A protective little bubble
When Hugh was born, apart from a bout of pneumonia he was discharged as a completely healthy baby. Quite quickly however, I started to notice that something wasn’t right. He wasn’t like his older brother.
After many tests, they found that Hugh had a rare genetic disorder. The doctor drew it on paper and explained that his chromosomes were all there, but in the wrong order. The disorder was so rare that there was no name for it. All we had was this squiggle of lines on paper.
At nine months old, he started having seizures which was incredibly frightening. Hugh lay in between me and my husband Stephen at night, so we could keep an eye on him. We knew that if he moved in a certain way, he had stopped breathing. If he did, we’d jump up, turn on the lights and start mouth to mouth.
Hugh was having up to 40 seizures a month. We weren’t able to sleep, and the next morning we just had to carry on.
Stephen would go to work, and I’d have Hugh and his two year old brother to look after. The support wasn’t there for us, so it was really hard.
Eventually, the seizures got so bad that the doctors had to heavily sedate him. When he came around after two weeks, he couldn’t open his eyes, he couldn’t lift his head, and he’d lost the ability to swallow. He had to have a feeding tube from then, so we were able to get help from community nurses.
One of the nurses mentioned Acorns but I didn’t want to think a hospice was a place for my baby. I buried my head in the sand but every time the nurse visited, he’d mention Acorns.
What made me change my mind in the end was Hugh’s brother, Sean. He was missing out on a childhood because I was constantly worried about keeping his brother alive. He needed his mum as well.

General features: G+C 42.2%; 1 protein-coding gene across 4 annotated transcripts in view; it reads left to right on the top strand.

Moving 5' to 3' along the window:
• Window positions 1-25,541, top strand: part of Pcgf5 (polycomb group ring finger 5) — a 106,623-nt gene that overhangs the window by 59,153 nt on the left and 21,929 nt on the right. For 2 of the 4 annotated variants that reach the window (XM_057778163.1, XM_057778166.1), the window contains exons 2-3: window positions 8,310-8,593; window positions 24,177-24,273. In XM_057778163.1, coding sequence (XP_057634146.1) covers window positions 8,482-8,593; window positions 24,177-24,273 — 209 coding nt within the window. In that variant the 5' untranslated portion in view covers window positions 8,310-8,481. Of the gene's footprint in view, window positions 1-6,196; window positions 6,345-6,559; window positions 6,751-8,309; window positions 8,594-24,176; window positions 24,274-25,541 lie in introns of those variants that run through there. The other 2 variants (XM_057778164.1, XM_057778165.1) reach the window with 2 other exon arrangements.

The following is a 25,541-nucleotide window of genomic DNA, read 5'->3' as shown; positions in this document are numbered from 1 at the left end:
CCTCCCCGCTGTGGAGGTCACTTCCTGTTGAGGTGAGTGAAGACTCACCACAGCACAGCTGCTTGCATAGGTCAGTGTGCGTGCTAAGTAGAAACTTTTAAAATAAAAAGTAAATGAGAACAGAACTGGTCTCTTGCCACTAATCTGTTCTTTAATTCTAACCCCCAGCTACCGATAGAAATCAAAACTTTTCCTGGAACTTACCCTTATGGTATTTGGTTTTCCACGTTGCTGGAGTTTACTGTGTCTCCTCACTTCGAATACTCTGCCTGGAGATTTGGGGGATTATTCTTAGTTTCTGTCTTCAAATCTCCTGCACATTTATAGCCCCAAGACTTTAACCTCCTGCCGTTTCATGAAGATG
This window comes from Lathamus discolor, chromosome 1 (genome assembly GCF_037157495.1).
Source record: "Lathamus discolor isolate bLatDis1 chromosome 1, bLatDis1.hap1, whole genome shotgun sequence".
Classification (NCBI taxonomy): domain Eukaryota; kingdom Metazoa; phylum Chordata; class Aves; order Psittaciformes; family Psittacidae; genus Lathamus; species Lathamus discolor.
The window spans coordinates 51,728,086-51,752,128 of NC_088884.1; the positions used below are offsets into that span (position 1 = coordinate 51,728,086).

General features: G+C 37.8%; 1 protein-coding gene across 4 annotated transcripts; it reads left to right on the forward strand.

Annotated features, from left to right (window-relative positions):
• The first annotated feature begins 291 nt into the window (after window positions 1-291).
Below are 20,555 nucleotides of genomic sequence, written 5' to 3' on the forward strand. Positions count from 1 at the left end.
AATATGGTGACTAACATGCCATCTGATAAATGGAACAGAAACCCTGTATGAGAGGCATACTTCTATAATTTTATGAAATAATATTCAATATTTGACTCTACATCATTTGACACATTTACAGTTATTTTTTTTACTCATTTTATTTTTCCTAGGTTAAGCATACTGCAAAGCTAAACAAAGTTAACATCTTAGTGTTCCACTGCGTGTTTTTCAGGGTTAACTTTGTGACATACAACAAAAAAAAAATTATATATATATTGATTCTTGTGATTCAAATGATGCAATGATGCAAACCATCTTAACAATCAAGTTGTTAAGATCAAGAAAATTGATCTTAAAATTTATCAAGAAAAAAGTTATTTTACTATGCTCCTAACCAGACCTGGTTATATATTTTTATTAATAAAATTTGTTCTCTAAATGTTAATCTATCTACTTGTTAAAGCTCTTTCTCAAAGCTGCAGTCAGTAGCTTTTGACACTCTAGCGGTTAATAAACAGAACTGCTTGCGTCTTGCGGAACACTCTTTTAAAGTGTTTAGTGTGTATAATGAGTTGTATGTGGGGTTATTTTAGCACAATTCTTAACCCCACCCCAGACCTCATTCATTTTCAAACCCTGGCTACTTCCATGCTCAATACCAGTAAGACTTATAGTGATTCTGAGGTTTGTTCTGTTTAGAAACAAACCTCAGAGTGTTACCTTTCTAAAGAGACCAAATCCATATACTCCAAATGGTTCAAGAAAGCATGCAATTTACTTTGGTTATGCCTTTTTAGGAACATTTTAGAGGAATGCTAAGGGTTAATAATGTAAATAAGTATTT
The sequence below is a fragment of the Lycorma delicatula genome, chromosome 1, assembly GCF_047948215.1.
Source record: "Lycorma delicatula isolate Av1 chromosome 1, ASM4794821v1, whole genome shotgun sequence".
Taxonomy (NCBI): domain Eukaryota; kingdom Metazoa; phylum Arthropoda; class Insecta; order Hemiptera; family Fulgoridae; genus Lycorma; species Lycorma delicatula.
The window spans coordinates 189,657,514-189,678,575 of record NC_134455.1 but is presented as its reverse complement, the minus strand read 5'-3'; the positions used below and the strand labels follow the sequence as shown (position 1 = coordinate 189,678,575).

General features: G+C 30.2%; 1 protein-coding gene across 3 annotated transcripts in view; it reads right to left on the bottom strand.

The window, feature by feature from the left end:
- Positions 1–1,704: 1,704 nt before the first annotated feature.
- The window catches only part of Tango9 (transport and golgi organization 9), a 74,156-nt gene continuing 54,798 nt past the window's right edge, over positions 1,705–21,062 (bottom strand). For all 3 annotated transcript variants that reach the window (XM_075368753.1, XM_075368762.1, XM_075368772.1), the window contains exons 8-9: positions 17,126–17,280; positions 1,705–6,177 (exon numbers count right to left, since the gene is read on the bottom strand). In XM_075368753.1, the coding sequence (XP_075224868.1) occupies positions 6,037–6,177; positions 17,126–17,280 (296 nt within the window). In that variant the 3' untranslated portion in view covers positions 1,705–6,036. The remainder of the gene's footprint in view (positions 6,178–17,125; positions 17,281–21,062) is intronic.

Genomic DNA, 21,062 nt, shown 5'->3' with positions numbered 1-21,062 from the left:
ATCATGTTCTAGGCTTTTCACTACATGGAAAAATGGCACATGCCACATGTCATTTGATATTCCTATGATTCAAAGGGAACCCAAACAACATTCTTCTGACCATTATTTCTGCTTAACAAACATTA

Acorns didn’t feel like a hospital, it felt more like a home. We took it slowly as I was too scared to leave him with anybody else. At first, I stayed with him, but the staff never made me feel silly for that. After some time, I was happy to leave Hugh overnight.
When he was staying over, we could prioritise Sean. We could do things he wanted to do that Hugh wasn’t able to. We could go bowling and he could have both his mum and dad together at the same time for once which was lovely.
We could have family time too. The four of us could use the pool at Acorns which we could never do all together. We can’t take Hugh to a regular swimming pool, but at Acorns there are nurses there if anything happens. Sean loves the pool and even learned to swim during visits.
We’ve been coming to Acorns for nine years now. Hugh’s condition wasn’t diagnosed until he was eight, so we didn’t know what his future looked like. We had so many unanswered questions. Coming to Acorns meant I could meet other parents in the same situation. They had the same kind of worries and understood what I was going through.
Acorns has given us somebody to talk to, somebody that I can share my worst fears with, and they have given us an opportunity to spend time together as a family.
They really helped to take the pressure off in those early days too. It helped us cope with the scary reality of what we were living with.
Acorns protects us, like a little bubble. They hold us together.